- This boolean relation specifies whether the journal inode should be lazily initialized. It only has meaning if the has_journal feature is enabled. If lazy_journal_init is true, the journal inode will not be fully zeroed out by mke2fs. This speeds up filesystem initialization noticeably, but carries some small risk if the system crashes before the journal has been overwritten entirely one time.
- This relation specifies the location of the journal.
- This relation indicates whether file systems with the sparse_super2 feature enabled should be created with 0, 1, or 2 backup superblocks.
- This boolean relation specifies whether the allocation bitmaps, inode table, and journal should be located at the beginning of the file system.
- This relation specifies the default inode ratio if the user does not specify one on the command line.
- This relation specifies the default inode size if the user does not specify one on the command line.
- This relation specifies the default percentage of filesystem blocks reserved for the super-user, if the user does not specify one on the command line.
- This relation specifies the default hash algorithm used for the new filesystems with hashed b-tree directories. Valid algorithms accepted are: legacy, half_md4, and tea.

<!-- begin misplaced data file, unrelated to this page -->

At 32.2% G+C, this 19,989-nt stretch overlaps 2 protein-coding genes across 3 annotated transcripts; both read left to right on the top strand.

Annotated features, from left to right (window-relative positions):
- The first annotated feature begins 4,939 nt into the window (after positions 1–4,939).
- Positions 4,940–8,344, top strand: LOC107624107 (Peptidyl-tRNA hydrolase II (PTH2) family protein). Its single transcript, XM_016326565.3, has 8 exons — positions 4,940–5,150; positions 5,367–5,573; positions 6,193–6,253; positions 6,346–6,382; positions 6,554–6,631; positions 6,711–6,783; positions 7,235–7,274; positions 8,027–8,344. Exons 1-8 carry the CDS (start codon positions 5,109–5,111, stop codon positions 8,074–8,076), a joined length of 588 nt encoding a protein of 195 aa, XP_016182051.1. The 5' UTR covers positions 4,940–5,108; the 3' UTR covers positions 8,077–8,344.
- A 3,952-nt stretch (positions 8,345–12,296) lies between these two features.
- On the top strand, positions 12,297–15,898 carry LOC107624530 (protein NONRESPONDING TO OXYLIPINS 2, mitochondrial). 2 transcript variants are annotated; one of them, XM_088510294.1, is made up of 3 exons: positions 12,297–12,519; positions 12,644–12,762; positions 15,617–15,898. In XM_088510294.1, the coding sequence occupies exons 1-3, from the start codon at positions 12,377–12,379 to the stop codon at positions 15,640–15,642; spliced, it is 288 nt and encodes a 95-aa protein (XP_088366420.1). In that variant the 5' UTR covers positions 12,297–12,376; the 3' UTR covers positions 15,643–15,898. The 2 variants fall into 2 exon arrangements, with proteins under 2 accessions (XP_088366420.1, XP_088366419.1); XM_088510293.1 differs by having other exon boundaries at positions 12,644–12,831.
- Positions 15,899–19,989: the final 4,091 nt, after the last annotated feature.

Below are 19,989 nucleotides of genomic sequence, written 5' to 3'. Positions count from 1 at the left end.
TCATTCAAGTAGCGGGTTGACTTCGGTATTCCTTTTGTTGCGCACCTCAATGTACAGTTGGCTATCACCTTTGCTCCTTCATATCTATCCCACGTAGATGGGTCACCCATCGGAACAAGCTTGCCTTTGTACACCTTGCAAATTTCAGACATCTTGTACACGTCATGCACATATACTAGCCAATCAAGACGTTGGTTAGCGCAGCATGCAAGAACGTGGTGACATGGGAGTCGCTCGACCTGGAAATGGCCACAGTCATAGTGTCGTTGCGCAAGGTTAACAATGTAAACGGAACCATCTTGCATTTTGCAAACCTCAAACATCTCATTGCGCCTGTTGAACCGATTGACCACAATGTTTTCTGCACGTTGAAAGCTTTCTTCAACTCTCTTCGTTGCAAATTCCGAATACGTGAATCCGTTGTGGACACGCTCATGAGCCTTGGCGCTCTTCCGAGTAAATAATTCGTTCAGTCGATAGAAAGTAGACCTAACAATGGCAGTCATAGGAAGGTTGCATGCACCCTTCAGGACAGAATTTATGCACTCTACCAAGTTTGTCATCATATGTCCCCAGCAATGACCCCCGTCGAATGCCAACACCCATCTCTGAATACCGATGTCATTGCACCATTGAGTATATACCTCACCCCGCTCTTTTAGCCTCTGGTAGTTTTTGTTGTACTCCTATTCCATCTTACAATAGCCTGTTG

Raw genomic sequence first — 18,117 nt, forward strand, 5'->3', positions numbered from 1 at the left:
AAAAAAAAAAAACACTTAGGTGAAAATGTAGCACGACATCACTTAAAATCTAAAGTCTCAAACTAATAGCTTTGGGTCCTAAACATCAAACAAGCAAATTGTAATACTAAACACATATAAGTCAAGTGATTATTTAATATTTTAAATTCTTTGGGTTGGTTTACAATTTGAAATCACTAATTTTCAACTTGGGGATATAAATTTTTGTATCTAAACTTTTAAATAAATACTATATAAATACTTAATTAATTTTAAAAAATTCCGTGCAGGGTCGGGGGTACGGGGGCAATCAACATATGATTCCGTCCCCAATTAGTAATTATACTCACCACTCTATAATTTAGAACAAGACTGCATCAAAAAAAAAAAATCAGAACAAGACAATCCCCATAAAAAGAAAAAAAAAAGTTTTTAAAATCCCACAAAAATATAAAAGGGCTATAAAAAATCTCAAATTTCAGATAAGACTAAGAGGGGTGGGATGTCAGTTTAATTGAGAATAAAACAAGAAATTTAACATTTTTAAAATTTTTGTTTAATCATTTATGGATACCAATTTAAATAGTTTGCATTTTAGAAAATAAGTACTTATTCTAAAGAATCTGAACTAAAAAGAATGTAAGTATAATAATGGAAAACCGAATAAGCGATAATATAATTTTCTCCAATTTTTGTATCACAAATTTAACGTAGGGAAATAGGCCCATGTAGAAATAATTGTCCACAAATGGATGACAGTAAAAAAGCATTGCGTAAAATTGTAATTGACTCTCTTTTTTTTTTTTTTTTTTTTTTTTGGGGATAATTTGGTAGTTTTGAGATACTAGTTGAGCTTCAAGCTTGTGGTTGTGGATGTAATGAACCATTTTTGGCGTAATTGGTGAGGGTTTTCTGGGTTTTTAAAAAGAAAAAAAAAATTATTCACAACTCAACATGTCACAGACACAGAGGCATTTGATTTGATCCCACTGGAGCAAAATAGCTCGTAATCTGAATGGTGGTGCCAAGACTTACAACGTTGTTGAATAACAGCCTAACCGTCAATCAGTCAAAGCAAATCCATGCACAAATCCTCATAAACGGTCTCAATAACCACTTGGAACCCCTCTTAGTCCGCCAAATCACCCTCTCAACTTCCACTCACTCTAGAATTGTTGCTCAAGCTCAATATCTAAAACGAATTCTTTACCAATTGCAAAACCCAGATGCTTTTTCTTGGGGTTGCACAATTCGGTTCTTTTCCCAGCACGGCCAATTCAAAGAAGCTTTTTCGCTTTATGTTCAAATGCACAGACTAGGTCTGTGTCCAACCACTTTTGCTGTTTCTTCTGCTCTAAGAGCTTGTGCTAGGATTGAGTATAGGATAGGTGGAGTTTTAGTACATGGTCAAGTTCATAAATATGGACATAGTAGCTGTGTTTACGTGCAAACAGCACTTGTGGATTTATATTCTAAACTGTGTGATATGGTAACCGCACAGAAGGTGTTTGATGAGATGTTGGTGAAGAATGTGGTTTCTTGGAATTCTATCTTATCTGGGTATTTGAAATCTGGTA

- This relation specifies the number of block groups that will be packed together to create one large virtual block group on an ext4 filesystem. This improves meta-data locality and performance on meta-data heavy workloads. The number of groups must be a power of 2 and may only be specified if the flex_bg filesystem feature is enabled.
- This relation specifies additional extended options which should be treated by mke2fs(8) as if they were prepended to the argument of the -E option. This can be used to configure the default extended options used by mke2fs(8) on a per-filesystem type basis.
- This boolean relation specifies whether the mke2fs(8) should attempt to discard device prior to filesystem creation.
- This relation specifies the default cluster size if the bigalloc file system feature is enabled. It can be overridden via the -C command line option to mke2fs(8)
- This boolean relation enables the creation of pre-allocated files as part of formatting the file system. The extent tree blocks for these pre-allocated files will be placed near the beginning of the file system, so that if all of the other metadata blocks are also configured to be placed near the beginning of the file system (by disabling the backup superblocks, using the packed_meta_blocks option, etc.), the data blocks of the pre-allocated files will be contiguous.
- This relation specifies the directory where huge files are created, relative to the filesystem root.
- This relation controls the user ownership for all of the files and directories created by the make_hugefiles feature.